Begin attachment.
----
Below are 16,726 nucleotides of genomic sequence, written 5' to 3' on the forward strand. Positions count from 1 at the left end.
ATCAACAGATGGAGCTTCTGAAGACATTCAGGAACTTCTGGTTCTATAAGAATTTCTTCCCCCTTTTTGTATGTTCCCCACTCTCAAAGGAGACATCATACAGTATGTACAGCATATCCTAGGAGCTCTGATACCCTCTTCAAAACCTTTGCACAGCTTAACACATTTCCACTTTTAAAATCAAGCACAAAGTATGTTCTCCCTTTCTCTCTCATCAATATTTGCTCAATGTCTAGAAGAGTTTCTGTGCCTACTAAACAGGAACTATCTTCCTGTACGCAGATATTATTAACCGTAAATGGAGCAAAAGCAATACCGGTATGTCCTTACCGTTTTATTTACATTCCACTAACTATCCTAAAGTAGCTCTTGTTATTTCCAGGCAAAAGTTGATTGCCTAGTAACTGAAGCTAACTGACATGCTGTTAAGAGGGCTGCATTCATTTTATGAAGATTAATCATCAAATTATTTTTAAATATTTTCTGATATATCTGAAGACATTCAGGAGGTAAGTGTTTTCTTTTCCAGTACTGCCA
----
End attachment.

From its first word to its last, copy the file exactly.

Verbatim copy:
Below are 16,726 nucleotides of genomic sequence, written 5' to 3' on the forward strand. Positions count from 1 at the left end.
ATCAACAGATGGAGCTTCTGAAGACATTCAGGAACTTCTGGTTCTATAAGAATTTCTTCCCCCTTTTTGTATGTTCCCCACTCTCAAAGGAGACATCATACAGTATGTACAGCATATCCTAGGAGCTCTGATACCCTCTTCAAAACCTTTGCACAGCTTAACACATTTCCACTTTTAAAATCAAGCACAAAGTATGTTCTCCCTTTCTCTCTCATCAATATTTGCTCAATGTCTAGAAGAGTTTCTGTGCCTACTAAACAGGAACTATCTTCCTGTACGCAGATATTATTAACCGTAAATGGAGCAAAAGCAATACCGGTATGTCCTTACCGTTTTATTTACATTCCACTAACTATCCTAAAGTAGCTCTTGTTATTTCCAGGCAAAAGTTGATTGCCTAGTAACTGAAGCTAACTGACATGCTGTTAAGAGGGCTGCATTCATTTTATGAAGATTAATCATCAAATTATTTTTAAATATTTTCTGATATATCTGAAGACATTCAGGAGGTAAGTGTTTTCTTTTCCAGTACTGCCA